Ellen Lauchnor and Adie Phillips
Integrating Writing from the Ground Up
The Environmental Engineering faculty at MSU are just completing their first academic year as an official degree program within the Civil Engineering department. Innovative, forward-thinking faculty within the program, like Drs. Ellen Lauchnor and Adie Phillips, both Assistant Professors, are piloting curricula to meet the needs of industry and satisfy the standards of the Accreditation Board for Engineering and Technology (ABET).
The Writing Center has been fortunate to be a part of this unique opportunity to incorporate writing assignments in two courses in the new Environmental Engineering curriculum: Dr. Lauchnor’s Fall 2019 EENV 341: Physical and Chemical Treatment Processes and EENV 387: Environmental Laws and Regulations, taught by Dr. Phillips in Spring 2020.
Students in both classes participated in tutor-facilitated writing studios. Studios are comprised of small groups of students who help each other draft, revise, and polish their work. Writing Center tutors guide students through their writing processes, from idea generation and experimental design, through research, drafting, peer revision, and proofreading. While students began the spring semester meeting face-to-face, when that was no longer an option due to the outbreak of Covid-19, they were still able to provide feedback and support to one another online in asynchronous studios.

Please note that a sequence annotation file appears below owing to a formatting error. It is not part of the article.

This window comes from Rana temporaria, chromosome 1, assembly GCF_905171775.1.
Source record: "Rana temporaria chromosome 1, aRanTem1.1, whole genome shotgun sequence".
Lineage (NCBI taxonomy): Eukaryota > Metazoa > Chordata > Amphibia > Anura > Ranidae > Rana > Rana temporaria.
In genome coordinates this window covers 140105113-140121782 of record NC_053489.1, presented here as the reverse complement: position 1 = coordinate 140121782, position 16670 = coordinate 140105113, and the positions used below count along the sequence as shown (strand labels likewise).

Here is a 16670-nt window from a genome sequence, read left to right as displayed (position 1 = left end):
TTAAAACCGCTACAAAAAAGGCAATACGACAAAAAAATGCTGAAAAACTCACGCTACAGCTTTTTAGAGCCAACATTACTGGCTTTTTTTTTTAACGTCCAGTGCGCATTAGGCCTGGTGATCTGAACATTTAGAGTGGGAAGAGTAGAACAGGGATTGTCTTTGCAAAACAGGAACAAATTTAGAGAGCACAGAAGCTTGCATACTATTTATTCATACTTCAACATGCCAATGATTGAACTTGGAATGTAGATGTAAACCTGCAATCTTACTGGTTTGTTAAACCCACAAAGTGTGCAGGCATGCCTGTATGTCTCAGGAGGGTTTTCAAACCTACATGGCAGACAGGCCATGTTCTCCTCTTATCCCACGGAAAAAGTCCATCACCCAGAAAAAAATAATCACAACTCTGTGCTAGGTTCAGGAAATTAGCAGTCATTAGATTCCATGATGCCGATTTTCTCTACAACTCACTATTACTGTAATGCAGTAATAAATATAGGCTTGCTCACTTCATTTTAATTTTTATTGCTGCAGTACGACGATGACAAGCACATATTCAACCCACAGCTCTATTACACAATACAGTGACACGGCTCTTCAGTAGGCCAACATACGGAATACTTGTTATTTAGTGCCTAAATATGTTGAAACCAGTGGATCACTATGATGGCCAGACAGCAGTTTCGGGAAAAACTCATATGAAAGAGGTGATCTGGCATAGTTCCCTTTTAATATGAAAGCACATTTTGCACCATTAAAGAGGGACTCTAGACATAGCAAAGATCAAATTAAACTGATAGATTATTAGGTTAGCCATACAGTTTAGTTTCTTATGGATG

We are extraordinarily grateful to be on this program-development journey with Drs. Lauchnor and Phillips. We asked them to reflect on their experience working with the Writing Center to integrate writing into EENV 341 and EENV 387.
Writing Center: What motivated you to integrate writing into your STEM course?
Ellen Lauchnor: We have a new degree (Environmental Engineering) in which we are hoping to find innovative ways to teach students non-engineering skills, including writing. This was an excellent opportunity to try a new approach instead of simply requiring more WRIT courses.
Adie Phillips: Environmental engineers need to be able to communicate well for a wide variety of audiences. I wanted to help our students know the value of clear communication and writing in their future careers.
WC: Describe the writing assignment/experience you designed for your class.
EL: My assignment was centered around water quality testing and designing a water treatment system. The students had to write a report summarizing their water quality testing of a local waterway and their ideas for designing a treatment process for that water.
AP: With the help of the Writing Center, I re-imagined the homework and term project for the class. In the first homework, we practiced writing a well-designed résumé and cover letter to emphasize communication with potential employers. In the second homework, we prepared a concise summary of an environmental regulation to an audience such as a client at a manufacturing facility. In the re-designed term project, the students were charged with developing a summary of a climate change adaptation project that required communication with a city council and the public, with the goal of preparing written or oral communications that would convince the public of the need for the project. The theme of the assignments was to tailor writing styles for the various audiences while practicing the technical writing values of the ABCS (accuracy, brevity, clarity, and simplicity).
WC: Why did you decide on that particular writing experience?